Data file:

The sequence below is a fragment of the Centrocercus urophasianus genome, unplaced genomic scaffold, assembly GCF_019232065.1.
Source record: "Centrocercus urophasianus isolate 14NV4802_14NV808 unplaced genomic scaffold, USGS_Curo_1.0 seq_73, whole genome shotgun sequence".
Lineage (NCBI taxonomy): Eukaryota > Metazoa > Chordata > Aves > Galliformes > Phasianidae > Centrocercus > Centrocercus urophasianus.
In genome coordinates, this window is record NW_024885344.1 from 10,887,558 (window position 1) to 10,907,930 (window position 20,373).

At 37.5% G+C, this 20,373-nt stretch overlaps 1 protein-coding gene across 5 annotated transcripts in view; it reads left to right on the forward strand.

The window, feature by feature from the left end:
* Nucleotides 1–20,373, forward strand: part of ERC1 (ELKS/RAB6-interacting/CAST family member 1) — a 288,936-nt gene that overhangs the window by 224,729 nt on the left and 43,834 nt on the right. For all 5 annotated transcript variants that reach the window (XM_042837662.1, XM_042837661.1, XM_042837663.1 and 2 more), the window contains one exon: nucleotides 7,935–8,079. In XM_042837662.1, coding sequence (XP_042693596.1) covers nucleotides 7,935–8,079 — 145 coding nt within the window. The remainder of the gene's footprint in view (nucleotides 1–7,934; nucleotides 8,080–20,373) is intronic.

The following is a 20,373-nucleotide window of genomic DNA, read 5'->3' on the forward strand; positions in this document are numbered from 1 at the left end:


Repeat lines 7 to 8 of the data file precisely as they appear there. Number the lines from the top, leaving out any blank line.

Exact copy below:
* Nucleotides 1–20,373, forward strand: part of ERC1 (ELKS/RAB6-interacting/CAST family member 1) — a 288,936-nt gene that overhangs the window by 224,729 nt on the left and 43,834 nt on the right. For all 5 annotated transcript variants that reach the window (XM_042837662.1, XM_042837661.1, XM_042837663.1 and 2 more), the window contains one exon: nucleotides 7,935–8,079. In XM_042837662.1, coding sequence (XP_042693596.1) covers nucleotides 7,935–8,079 — 145 coding nt within the window. The remainder of the gene's footprint in view (nucleotides 1–7,934; nucleotides 8,080–20,373) is intronic.

The following is a 20,373-nucleotide window of genomic DNA, read 5'->3' on the forward strand; positions in this document are numbered from 1 at the left end: